As critic Peter Balakian notes in his book Theodore Roethke’s Far Fields (1989), the phrase “To keep open house with one’s heart” is philosopher Friedrich Nietzsche’s. Balakian explains that maintaining an open house “is fundamental to Roethke’s essential way of knowing reality and measuring truth. The title proclaims the need to search the self for the truth.”
“Open House” is a poem about the poetic process of self-discovery, a theme common in the Romantic tradition. As the first poem in Roethke’s first volume, it stands as a declaration of Roethke’s allegiance to Romanticism, which stretches back to William Blake. One might even note that the poem’s spare language, simple diction, and strict rhythms are indebted to Blake’s Songs of Innocence (1789) and Songs of Experience (1794). Furthermore, in its originating metaphor, “Open House” is very similar to Robert Browning’s poem “House,” which begins:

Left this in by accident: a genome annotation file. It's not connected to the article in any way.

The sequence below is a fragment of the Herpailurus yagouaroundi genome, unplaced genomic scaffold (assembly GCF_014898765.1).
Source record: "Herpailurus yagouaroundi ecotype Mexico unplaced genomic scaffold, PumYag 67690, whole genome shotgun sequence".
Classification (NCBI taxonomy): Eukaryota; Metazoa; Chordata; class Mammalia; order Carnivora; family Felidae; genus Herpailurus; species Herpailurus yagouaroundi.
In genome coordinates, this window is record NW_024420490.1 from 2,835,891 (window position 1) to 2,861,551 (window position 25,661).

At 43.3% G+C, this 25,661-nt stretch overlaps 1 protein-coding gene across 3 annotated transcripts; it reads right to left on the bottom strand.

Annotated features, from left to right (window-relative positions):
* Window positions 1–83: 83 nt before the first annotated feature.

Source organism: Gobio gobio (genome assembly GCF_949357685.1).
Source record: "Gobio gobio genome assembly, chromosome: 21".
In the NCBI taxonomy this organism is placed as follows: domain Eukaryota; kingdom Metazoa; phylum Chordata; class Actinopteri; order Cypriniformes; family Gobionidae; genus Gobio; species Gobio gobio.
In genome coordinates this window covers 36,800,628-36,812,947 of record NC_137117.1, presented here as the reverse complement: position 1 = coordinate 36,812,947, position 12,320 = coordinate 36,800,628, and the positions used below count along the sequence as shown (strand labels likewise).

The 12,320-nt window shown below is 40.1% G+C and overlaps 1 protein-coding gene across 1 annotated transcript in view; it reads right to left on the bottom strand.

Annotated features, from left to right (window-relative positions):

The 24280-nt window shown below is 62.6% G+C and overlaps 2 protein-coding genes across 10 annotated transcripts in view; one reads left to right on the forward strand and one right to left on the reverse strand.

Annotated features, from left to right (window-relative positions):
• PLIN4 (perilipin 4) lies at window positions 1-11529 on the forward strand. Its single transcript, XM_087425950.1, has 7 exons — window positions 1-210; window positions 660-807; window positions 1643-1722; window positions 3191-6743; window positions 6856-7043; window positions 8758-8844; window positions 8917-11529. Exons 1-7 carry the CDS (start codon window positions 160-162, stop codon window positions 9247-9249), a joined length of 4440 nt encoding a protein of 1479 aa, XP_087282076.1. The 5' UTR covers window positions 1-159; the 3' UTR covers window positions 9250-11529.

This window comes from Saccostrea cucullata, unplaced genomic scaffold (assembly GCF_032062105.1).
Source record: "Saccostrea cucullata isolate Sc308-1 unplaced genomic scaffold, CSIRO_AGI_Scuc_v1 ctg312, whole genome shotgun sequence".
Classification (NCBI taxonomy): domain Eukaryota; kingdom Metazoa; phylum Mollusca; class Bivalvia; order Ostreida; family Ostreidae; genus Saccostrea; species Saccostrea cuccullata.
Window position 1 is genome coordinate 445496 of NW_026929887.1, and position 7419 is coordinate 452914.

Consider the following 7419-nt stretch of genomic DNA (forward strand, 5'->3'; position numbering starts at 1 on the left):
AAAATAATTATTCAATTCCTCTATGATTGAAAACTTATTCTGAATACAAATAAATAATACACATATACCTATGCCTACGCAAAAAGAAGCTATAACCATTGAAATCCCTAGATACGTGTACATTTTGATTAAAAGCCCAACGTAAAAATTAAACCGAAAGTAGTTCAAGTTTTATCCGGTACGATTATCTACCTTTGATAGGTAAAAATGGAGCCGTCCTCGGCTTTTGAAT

Shall I sonnet-sing you about myself? Do I live in a house you would like to see?Is it scant of gear, has it store of pelf? “Unlock my heart with a sonnet-key?”
Like Blake and other Romantics (especially William Wordsworth, Walt Whitman, and William Butler Yeats), Roethke believed that poetry is a mystic art quite...
(The entire section is 485 words.)